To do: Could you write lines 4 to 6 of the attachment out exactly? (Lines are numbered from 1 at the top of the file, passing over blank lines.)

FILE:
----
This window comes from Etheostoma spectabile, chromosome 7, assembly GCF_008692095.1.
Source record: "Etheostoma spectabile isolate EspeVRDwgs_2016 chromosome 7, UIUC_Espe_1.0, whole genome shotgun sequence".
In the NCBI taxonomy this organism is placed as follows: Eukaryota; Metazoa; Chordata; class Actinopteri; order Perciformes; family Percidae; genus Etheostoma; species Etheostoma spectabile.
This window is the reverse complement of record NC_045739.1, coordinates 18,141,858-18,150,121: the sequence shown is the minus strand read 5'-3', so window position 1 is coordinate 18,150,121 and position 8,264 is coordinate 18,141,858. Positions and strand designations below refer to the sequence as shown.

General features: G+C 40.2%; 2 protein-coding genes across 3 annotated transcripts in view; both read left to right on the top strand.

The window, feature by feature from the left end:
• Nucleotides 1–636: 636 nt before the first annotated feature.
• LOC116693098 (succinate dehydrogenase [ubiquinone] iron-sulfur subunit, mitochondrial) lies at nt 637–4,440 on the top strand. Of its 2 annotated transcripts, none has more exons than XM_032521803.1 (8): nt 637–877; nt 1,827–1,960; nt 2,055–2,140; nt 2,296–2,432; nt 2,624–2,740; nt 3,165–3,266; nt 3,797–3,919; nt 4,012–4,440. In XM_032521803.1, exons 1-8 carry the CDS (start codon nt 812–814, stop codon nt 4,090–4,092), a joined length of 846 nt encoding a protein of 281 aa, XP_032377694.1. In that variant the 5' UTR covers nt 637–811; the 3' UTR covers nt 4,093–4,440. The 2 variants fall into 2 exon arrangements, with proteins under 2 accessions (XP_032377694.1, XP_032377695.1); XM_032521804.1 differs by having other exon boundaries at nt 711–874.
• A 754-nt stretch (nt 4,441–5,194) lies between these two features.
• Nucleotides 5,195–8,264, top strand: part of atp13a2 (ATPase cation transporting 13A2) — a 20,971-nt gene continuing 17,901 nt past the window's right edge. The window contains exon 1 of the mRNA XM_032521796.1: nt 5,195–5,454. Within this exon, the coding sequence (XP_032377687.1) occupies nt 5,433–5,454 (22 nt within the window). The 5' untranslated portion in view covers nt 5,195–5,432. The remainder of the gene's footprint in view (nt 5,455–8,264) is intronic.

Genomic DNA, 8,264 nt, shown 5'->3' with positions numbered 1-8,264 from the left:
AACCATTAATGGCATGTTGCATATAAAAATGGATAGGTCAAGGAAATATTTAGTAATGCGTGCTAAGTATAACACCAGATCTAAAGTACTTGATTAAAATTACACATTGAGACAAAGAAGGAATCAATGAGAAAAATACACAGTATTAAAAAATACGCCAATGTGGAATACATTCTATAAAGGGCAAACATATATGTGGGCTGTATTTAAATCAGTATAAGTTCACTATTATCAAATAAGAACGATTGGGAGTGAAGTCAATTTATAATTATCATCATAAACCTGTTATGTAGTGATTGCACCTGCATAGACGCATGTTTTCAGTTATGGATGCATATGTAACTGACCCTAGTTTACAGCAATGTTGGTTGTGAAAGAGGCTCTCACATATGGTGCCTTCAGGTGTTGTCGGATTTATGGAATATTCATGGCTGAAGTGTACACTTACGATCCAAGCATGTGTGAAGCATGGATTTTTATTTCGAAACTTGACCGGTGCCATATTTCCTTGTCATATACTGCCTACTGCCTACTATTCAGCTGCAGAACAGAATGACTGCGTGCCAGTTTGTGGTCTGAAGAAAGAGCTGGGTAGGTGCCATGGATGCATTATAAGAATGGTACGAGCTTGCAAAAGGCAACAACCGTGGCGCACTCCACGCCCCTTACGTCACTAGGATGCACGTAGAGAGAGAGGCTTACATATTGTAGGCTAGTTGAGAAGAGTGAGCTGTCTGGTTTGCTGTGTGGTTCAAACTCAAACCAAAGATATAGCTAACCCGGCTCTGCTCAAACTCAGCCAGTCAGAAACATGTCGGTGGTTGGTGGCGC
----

This window is the reverse complement of record NC_045739.1, coordinates 18,141,858-18,150,121: the sequence shown is the minus strand read 5'-3', so window position 1 is coordinate 18,150,121 and position 8,264 is coordinate 18,141,858. Positions and strand designations below refer to the sequence as shown.

General features: G+C 40.2%; 2 protein-coding genes across 3 annotated transcripts in view; both read left to right on the top strand.

The window, feature by feature from the left end: